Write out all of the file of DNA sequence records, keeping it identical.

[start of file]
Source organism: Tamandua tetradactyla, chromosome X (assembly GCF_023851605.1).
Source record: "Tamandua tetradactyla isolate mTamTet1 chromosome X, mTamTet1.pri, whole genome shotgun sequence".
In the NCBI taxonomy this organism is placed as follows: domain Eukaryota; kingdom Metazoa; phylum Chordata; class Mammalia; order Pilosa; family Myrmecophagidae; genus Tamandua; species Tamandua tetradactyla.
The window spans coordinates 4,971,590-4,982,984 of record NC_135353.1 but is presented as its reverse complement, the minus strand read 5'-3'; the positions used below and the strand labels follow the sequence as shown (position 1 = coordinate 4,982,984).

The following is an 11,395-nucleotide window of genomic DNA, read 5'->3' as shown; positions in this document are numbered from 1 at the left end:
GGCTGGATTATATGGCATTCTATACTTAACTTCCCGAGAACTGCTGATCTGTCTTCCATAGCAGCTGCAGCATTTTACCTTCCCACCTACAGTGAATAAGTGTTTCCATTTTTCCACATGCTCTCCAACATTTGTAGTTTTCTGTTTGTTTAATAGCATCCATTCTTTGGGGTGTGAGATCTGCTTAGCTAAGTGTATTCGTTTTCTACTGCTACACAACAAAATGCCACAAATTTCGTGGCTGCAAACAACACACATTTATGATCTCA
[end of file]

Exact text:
Source organism: Tamandua tetradactyla, chromosome X (assembly GCF_023851605.1).
Source record: "Tamandua tetradactyla isolate mTamTet1 chromosome X, mTamTet1.pri, whole genome shotgun sequence".
In the NCBI taxonomy this organism is placed as follows: domain Eukaryota; kingdom Metazoa; phylum Chordata; class Mammalia; order Pilosa; family Myrmecophagidae; genus Tamandua; species Tamandua tetradactyla.
The window spans coordinates 4,971,590-4,982,984 of record NC_135353.1 but is presented as its reverse complement, the minus strand read 5'-3'; the positions used below and the strand labels follow the sequence as shown (position 1 = coordinate 4,982,984).

The following is an 11,395-nucleotide window of genomic DNA, read 5'->3' as shown; positions in this document are numbered from 1 at the left end:
GGCTGGATTATATGGCATTCTATACTTAACTTCCCGAGAACTGCTGATCTGTCTTCCATAGCAGCTGCAGCATTTTACCTTCCCACCTACAGTGAATAAGTGTTTCCATTTTTCCACATGCTCTCCAACATTTGTAGTTTTCTGTTTGTTTAATAGCATCCATTCTTTGGGGTGTGAGATCTGCTTAGCTAAGTGTATTCGTTTTCTACTGCTACACAACAAAATGCCACAAATTTCGTGGCTGCAAACAACACACATTTATGATCTCA